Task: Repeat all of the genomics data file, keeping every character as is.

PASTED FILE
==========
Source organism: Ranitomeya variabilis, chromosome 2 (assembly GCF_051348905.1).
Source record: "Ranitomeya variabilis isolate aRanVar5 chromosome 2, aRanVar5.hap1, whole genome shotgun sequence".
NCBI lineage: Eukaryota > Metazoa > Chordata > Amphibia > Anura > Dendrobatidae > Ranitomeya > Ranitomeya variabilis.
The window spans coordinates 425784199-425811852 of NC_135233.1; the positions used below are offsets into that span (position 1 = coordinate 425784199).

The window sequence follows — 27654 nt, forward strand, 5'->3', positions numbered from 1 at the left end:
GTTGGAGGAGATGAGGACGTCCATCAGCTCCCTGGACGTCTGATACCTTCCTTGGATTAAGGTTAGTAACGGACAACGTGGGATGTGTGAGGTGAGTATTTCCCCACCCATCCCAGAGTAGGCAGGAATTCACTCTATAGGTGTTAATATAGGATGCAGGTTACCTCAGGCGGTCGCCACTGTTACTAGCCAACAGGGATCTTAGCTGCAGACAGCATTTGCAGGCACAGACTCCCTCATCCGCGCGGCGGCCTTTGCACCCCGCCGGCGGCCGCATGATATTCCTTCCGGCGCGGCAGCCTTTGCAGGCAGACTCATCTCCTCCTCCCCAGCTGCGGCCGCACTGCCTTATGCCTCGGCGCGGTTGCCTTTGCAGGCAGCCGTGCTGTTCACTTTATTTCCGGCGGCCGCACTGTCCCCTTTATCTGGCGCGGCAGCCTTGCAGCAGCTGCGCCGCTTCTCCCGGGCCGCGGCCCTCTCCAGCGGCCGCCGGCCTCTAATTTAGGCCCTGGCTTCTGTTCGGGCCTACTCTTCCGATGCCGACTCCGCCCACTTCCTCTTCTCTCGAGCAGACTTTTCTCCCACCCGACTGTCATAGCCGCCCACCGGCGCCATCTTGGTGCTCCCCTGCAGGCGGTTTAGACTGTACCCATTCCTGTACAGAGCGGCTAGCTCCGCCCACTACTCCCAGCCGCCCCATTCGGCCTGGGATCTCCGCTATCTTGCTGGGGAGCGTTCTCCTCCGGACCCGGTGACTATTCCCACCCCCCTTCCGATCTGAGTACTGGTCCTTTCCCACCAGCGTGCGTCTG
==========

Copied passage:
Source organism: Ranitomeya variabilis, chromosome 2 (assembly GCF_051348905.1).
Source record: "Ranitomeya variabilis isolate aRanVar5 chromosome 2, aRanVar5.hap1, whole genome shotgun sequence".
NCBI lineage: Eukaryota > Metazoa > Chordata > Amphibia > Anura > Dendrobatidae > Ranitomeya > Ranitomeya variabilis.
The window spans coordinates 425784199-425811852 of NC_135233.1; the positions used below are offsets into that span (position 1 = coordinate 425784199).

The window sequence follows — 27654 nt, forward strand, 5'->3', positions numbered from 1 at the left end:
GTTGGAGGAGATGAGGACGTCCATCAGCTCCCTGGACGTCTGATACCTTCCTTGGATTAAGGTTAGTAACGGACAACGTGGGATGTGTGAGGTGAGTATTTCCCCACCCATCCCAGAGTAGGCAGGAATTCACTCTATAGGTGTTAATATAGGATGCAGGTTACCTCAGGCGGTCGCCACTGTTACTAGCCAACAGGGATCTTAGCTGCAGACAGCATTTGCAGGCACAGACTCCCTCATCCGCGCGGCGGCCTTTGCACCCCGCCGGCGGCCGCATGATATTCCTTCCGGCGCGGCAGCCTTTGCAGGCAGACTCATCTCCTCCTCCCCAGCTGCGGCCGCACTGCCTTATGCCTCGGCGCGGTTGCCTTTGCAGGCAGCCGTGCTGTTCACTTTATTTCCGGCGGCCGCACTGTCCCCTTTATCTGGCGCGGCAGCCTTGCAGCAGCTGCGCCGCTTCTCCCGGGCCGCGGCCCTCTCCAGCGGCCGCCGGCCTCTAATTTAGGCCCTGGCTTCTGTTCGGGCCTACTCTTCCGATGCCGACTCCGCCCACTTCCTCTTCTCTCGAGCAGACTTTTCTCCCACCCGACTGTCATAGCCGCCCACCGGCGCCATCTTGGTGCTCCCCTGCAGGCGGTTTAGACTGTACCCATTCCTGTACAGAGCGGCTAGCTCCGCCCACTACTCCCAGCCGCCCCATTCGGCCTGGGATCTCCGCTATCTTGCTGGGGAGCGTTCTCCTCCGGACCCGGTGACTATTCCCACCCCCCTTCCGATCTGAGTACTGGTCCTTTCCCACCAGCGTGCGTCTG